Wednesday, January 18, 2012

In all likelihood, my perspective, on this topic, is skewed.

My father died when I was 8 and a half years old. That one traumatic event impacted my life as a child and continues to do so to this very day. I can tell you, quite honestly, that from the moment my father passed away, I lived in terror that my mother would die, too.

Thirteen years later, she did, and I was orphaned at the tender age of 21.

Losing my parents when I was young, therefore, has given me a bias on the subject that’s been on my mind these last few days. That subject is how we, as a society, treat our elderly.

I’ve seen a few cases first hand of people traversing a path I never had the opportunity to follow; that of adults having to deal with their elderly parents.

I’m not sure I understand why one would “handle” their parents by sticking them in a “seniors’ care facility”. Yes, I know that sometimes there really is no choice. If our loved one needs more care, especially medical care, than we’re capable of giving, for example, then I can understand the need for using this alternative. But in my mind, and in my heart—unless the senior in question truly wants to go and live in such a place—this should be a last resort.

I’ve known of a few families who have “sent mom to the home”. The parent was old, and moved slowly, but was not really sick, and not really in need of constant medical supervision. Yet plop, plop, there went the poor grannies dropped off to live in a small room, surrounded by other small rooms, to be tended to by strangers for the rest of their lives.

Is this another case of Morgan being overly naive again? Maybe it is easy for me to talk, as I’ll never have to back up my words with actions. But, don’t we owe our parents every bit of care and attention we can give them? Don’t we owe them some of ourselves?

See, I can’t decide if the trend—taking your aging parent to a facility for them to live out what’s left of their lives—is motivated by laziness, carelessness, or some immature desire for payback. I’m just a bit cynical that this action is taken to be in the very best interest of the elderly person in question.

I’ve seen firsthand the heartbreak that comes to a person whose children more or less abandon them to live among strangers.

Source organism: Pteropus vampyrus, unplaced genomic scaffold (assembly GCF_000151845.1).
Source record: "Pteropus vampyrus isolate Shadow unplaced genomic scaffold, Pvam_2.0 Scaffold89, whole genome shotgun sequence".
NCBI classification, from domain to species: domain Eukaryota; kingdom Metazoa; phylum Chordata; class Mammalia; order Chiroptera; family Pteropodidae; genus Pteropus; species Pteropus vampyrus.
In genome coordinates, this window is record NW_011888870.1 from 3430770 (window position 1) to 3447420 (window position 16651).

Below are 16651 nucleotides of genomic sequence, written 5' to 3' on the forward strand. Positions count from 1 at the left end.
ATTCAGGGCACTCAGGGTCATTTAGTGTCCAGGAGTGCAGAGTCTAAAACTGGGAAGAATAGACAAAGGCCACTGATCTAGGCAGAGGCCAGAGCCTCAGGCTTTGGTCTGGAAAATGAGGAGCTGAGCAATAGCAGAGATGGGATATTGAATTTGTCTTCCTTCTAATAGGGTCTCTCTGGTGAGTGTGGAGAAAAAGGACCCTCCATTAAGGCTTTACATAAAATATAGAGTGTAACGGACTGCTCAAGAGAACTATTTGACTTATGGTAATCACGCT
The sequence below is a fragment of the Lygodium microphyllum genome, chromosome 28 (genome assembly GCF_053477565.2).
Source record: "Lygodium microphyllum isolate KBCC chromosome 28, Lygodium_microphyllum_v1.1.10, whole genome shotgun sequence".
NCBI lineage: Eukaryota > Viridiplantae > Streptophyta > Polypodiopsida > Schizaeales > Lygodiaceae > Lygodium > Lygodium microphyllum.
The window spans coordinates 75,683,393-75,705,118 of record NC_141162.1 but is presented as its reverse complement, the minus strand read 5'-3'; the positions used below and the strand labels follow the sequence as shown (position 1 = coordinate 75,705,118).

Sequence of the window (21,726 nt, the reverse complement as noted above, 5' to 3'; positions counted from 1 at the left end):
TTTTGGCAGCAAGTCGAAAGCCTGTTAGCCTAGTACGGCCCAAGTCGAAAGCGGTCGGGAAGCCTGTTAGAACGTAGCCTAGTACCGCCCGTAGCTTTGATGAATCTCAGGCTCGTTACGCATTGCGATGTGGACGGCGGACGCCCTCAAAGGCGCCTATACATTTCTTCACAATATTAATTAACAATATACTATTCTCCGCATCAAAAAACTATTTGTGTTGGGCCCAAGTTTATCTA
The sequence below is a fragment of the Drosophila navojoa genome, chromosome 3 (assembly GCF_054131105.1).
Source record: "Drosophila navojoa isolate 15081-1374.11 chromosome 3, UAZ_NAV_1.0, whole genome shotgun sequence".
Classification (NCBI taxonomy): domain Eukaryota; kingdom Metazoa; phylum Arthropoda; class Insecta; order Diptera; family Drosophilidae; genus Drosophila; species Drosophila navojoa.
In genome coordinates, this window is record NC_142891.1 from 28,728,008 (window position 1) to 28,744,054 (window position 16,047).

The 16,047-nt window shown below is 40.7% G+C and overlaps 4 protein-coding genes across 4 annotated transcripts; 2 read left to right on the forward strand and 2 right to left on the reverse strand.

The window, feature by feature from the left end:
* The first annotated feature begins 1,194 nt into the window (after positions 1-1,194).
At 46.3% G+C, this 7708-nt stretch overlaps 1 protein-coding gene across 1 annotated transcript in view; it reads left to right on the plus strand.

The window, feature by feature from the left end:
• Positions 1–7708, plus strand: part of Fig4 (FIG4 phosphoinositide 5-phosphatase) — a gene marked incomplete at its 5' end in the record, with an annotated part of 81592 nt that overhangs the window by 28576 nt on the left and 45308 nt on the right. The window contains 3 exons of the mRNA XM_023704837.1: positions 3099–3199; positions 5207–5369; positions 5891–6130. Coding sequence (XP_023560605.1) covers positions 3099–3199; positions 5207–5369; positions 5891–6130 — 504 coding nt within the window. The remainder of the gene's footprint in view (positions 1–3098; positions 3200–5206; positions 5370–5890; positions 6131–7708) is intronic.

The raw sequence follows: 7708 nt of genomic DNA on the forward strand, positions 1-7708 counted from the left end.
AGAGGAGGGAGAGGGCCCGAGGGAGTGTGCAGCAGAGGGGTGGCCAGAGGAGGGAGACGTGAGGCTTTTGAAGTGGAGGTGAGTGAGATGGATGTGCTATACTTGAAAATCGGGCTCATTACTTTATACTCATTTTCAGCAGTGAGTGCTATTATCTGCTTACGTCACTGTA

How can anyone do that to their mother? This is the same woman who carried them in her womb for nine months; who gave birth in a fog of pain, eschewing drugs in case those drugs brought harm to the baby.

Mothers and fathers are very special, and very precious. You only ever really have one of each in your life.

There are cases when there are few alternatives. In this age of two-career households, it might be a challenge leaving an elderly person alone all day. I get that. Of course there are agencies who specialize in home visits, people who for a very reasonable fee will come by as often as you need them to, to see to it all is well with granny.

I have no doubt that it could be a challenge incorporating an elderly parent into your household. It would require patience and care and maybe a little juggling. I also bet it would be quite a bit of work, having an extra person to see to. It certainly wouldn’t meet anyone’s definition of easy.

Just as, I imagine, it was some work, and challenge, and frustrating for that parent to have taken care of you.

I’m sad that as a society, and in this area, we allow ourselves the opportunity to choose between doing what is right and doing what is expedient.

Because I am a great believer in the law of sowing and reaping, I would like to add this caution. As you deal with your elderly parents, your children are watching and taking notes.



  1. My mother was 52 when she died. She was home until she had to be hospitalized with terminal CA. Dad was 89. He lived at home with my sister until he could no longer do anything for himself. He was placed in a very good nursing home for just a few months before he died.

    Dad built a house on the farm for my mother's mother. She stayed there until she needed full time care. Several years after she was gone Dad's mother came to live in that little house. She lived there until she was 98. She then became dependent on full time nursing care. On her 99th birthday there was a huge birthday party for her in the shed where my brother kept his boat. I was there for that party.

    My sister-in-law took care of the family members who were in the nursing homes. She went every day to see that they were being fed and getting their medication and enough stimulation to keep their minds active.

    My wife's grandmother was cool when she was in her eighties. She would go on seniors trips with a group in her home town. She gave us a description of her trip to New Orleans. "It was fun, except for all those old people." The "old" people were all from ten to twenty years younger than she was. She walked from her second story apartment to the post office one mile round trip every day. She had to walk up hill and then down in both directions. She would do her own grocery shopping on foot. She cried when she went blind and could no longer read when she was in her nineties.


  2. That's what I'm talking about, and that's what we all need to do.
    What a wonderfully rich family experience you've had, Ray.